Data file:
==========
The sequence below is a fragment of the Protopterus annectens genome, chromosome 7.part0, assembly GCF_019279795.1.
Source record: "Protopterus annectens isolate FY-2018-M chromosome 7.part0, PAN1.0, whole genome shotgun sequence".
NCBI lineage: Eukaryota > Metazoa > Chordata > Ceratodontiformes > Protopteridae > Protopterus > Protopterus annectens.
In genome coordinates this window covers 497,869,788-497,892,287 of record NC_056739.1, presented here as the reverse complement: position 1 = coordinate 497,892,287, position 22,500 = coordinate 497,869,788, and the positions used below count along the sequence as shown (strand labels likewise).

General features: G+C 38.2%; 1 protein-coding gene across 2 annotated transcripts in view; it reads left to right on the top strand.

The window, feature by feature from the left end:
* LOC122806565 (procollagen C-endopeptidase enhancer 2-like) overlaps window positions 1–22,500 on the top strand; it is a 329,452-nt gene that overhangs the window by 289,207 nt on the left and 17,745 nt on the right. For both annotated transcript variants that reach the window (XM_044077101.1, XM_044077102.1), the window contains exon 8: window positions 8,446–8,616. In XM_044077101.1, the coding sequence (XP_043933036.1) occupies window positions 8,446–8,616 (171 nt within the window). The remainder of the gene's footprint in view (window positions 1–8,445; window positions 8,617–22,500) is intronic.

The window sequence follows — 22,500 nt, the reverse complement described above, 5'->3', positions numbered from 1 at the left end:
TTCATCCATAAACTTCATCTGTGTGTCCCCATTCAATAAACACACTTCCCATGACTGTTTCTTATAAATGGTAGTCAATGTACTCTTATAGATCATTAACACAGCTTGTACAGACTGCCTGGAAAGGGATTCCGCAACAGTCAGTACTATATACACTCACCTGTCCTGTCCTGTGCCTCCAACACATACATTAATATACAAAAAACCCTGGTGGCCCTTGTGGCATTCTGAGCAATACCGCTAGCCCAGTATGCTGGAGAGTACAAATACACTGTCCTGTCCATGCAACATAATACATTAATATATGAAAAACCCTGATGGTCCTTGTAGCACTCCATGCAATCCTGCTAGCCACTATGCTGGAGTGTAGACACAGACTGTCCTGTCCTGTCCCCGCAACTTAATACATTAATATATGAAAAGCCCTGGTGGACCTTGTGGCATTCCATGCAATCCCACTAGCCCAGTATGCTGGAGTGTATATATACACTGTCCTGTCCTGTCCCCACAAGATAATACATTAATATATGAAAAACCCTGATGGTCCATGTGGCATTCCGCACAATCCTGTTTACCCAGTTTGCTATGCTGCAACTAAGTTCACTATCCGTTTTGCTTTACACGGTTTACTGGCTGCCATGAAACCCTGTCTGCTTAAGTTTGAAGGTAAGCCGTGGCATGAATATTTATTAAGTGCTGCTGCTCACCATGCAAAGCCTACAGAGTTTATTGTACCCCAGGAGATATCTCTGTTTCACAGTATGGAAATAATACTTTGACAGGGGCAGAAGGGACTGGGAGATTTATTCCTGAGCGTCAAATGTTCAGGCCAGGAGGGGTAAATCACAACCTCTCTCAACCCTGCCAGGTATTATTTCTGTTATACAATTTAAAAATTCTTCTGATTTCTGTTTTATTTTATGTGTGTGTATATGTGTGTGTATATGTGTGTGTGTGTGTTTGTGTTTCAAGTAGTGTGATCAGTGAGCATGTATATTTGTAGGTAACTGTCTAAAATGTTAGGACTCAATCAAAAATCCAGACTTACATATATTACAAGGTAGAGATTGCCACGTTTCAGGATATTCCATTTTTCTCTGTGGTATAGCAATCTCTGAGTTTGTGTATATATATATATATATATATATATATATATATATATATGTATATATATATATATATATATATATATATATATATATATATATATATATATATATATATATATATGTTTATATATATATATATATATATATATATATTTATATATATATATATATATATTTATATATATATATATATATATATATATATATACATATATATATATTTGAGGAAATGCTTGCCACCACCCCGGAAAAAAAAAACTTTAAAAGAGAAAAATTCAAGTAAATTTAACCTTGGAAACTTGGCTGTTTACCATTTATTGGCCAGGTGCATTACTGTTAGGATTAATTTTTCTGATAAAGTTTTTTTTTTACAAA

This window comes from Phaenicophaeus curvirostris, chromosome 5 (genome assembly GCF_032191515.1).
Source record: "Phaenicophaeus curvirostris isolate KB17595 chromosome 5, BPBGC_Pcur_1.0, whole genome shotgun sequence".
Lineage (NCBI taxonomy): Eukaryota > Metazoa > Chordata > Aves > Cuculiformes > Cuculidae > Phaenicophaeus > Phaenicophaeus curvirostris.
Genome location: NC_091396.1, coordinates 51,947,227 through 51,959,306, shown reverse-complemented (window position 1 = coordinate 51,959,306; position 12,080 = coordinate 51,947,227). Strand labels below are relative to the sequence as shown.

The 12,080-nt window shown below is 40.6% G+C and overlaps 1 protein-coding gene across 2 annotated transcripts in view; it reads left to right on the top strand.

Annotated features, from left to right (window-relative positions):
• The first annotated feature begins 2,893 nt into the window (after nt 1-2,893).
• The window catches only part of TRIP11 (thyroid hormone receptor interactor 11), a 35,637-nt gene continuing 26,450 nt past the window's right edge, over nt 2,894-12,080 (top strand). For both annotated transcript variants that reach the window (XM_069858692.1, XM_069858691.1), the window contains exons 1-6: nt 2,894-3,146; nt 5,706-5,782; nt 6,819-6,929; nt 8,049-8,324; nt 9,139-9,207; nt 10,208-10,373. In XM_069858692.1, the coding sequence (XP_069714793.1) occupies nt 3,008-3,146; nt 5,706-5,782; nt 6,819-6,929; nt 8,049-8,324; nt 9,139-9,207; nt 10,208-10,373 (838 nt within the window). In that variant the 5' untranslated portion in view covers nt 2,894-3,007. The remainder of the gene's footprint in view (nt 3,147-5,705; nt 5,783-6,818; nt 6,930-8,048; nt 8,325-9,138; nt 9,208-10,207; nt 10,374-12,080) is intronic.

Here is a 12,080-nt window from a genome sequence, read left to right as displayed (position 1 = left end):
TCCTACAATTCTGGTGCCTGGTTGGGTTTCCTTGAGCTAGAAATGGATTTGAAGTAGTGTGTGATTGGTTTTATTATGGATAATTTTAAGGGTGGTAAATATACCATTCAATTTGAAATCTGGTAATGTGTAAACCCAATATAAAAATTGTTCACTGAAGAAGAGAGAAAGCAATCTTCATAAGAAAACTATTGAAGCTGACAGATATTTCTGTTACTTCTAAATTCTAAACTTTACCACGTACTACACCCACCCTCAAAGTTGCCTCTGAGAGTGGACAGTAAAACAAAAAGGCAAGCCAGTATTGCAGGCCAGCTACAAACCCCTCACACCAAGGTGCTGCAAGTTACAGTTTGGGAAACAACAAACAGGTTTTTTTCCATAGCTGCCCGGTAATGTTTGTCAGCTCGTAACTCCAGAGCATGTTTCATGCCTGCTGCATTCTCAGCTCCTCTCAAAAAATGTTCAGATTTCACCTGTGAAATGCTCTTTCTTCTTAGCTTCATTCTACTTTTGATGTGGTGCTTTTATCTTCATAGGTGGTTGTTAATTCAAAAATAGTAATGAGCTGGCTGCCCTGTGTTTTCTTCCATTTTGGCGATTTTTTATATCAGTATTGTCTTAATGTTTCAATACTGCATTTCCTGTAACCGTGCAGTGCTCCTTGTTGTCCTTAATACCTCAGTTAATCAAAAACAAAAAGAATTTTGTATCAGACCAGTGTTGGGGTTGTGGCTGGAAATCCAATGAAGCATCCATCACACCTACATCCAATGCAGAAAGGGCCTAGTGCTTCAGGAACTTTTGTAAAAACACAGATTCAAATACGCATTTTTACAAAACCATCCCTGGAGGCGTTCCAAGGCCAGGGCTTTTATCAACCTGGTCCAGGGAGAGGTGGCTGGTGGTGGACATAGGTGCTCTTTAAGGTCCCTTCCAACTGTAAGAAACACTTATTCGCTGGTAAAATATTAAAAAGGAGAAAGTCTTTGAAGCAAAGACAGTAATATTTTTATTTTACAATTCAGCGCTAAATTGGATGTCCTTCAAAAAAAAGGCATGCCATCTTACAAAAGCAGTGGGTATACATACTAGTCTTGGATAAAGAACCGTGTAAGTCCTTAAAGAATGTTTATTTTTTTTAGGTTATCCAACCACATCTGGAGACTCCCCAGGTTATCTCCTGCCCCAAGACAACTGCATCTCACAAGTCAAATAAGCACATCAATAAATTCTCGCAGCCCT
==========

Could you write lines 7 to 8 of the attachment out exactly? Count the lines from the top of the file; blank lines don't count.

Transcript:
* LOC122806565 (procollagen C-endopeptidase enhancer 2-like) overlaps window positions 1–22,500 on the top strand; it is a 329,452-nt gene that overhangs the window by 289,207 nt on the left and 17,745 nt on the right. For both annotated transcript variants that reach the window (XM_044077101.1, XM_044077102.1), the window contains exon 8: window positions 8,446–8,616. In XM_044077101.1, the coding sequence (XP_043933036.1) occupies window positions 8,446–8,616 (171 nt within the window). The remainder of the gene's footprint in view (window positions 1–8,445; window positions 8,617–22,500) is intronic.

The window sequence follows — 22,500 nt, the reverse complement described above, 5'->3', positions numbered from 1 at the left end: